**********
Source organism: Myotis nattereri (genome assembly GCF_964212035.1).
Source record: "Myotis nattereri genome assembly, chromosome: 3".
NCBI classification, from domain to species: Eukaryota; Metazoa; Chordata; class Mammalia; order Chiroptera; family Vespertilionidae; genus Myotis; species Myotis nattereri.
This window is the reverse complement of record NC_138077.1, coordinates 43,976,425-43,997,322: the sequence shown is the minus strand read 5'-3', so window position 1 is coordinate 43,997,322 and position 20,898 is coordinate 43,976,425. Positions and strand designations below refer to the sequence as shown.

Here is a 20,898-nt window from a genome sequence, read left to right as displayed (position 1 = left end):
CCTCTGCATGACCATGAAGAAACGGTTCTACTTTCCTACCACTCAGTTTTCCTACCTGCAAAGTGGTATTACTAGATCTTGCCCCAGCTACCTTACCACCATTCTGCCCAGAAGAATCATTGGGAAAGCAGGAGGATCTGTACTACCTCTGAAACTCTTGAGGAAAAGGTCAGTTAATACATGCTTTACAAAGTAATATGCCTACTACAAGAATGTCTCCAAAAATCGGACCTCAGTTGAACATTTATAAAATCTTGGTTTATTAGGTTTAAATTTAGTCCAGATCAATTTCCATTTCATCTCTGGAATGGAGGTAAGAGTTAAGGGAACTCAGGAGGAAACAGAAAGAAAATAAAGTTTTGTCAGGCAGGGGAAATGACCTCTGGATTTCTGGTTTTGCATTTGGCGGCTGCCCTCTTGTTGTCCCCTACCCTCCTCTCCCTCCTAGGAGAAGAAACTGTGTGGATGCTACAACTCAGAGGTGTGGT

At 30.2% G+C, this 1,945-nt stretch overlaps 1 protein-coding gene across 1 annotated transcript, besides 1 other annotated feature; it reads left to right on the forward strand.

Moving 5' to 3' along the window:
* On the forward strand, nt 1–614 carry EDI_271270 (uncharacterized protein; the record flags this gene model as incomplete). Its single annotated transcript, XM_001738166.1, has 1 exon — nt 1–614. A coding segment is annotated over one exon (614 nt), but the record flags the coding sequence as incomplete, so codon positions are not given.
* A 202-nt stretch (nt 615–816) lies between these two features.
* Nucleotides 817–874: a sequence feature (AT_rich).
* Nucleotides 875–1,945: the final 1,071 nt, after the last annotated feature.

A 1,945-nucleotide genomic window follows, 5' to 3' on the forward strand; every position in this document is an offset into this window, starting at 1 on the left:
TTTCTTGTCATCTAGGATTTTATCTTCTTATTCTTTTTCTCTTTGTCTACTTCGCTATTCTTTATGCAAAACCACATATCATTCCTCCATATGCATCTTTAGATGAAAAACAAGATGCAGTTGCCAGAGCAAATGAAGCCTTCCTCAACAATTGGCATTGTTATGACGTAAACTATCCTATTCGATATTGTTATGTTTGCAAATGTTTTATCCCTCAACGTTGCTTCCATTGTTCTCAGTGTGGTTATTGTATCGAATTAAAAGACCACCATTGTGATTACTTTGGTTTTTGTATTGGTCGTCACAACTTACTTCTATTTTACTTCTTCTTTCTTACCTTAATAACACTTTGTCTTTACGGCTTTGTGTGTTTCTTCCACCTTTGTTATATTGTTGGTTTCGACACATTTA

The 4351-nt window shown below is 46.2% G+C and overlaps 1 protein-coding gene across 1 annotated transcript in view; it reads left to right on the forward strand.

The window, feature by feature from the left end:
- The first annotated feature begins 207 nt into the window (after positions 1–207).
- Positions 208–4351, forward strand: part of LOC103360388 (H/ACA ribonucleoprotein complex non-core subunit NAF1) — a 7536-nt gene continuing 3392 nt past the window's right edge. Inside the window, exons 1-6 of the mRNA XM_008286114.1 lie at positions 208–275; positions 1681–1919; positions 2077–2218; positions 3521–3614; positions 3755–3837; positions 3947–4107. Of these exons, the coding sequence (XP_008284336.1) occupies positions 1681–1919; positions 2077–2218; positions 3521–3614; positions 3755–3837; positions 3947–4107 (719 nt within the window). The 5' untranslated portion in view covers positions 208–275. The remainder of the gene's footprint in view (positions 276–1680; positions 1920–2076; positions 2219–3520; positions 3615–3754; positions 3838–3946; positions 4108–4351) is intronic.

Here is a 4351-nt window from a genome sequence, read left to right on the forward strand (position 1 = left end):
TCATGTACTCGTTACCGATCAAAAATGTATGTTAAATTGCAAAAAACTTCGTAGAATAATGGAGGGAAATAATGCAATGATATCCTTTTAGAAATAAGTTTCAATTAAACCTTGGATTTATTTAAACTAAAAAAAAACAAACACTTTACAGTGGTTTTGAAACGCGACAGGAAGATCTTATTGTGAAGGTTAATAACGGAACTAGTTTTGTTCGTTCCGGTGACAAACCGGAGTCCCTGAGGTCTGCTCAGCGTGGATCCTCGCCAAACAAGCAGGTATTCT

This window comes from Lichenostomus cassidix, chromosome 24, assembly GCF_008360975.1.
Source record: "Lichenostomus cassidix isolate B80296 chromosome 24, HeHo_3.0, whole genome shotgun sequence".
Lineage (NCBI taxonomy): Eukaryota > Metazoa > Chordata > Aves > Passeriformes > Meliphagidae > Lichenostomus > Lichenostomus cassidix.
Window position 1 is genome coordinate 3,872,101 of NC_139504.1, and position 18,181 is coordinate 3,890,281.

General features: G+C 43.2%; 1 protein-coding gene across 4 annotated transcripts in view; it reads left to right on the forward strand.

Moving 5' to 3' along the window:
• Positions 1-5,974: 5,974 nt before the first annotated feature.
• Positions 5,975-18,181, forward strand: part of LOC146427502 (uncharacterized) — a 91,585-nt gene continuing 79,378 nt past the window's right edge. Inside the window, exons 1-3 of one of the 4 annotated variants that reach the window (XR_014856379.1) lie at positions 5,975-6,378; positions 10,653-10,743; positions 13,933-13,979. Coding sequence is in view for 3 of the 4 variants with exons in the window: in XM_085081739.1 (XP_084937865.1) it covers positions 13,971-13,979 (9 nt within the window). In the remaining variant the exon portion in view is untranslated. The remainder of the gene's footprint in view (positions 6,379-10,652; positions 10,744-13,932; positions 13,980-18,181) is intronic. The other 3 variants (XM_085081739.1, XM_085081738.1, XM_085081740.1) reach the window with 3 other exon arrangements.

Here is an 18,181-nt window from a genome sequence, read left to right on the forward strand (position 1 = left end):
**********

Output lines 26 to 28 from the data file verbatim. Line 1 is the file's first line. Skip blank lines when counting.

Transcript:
Moving 5' to 3' along the window:
• Positions 1-5,974: 5,974 nt before the first annotated feature.
• Positions 5,975-18,181, forward strand: part of LOC146427502 (uncharacterized) — a 91,585-nt gene continuing 79,378 nt past the window's right edge. Inside the window, exons 1-3 of one of the 4 annotated variants that reach the window (XR_014856379.1) lie at positions 5,975-6,378; positions 10,653-10,743; positions 13,933-13,979. Coding sequence is in view for 3 of the 4 variants with exons in the window: in XM_085081739.1 (XP_084937865.1) it covers positions 13,971-13,979 (9 nt within the window). In the remaining variant the exon portion in view is untranslated. The remainder of the gene's footprint in view (positions 6,379-10,652; positions 10,744-13,932; positions 13,980-18,181) is intronic. The other 3 variants (XM_085081739.1, XM_085081738.1, XM_085081740.1) reach the window with 3 other exon arrangements.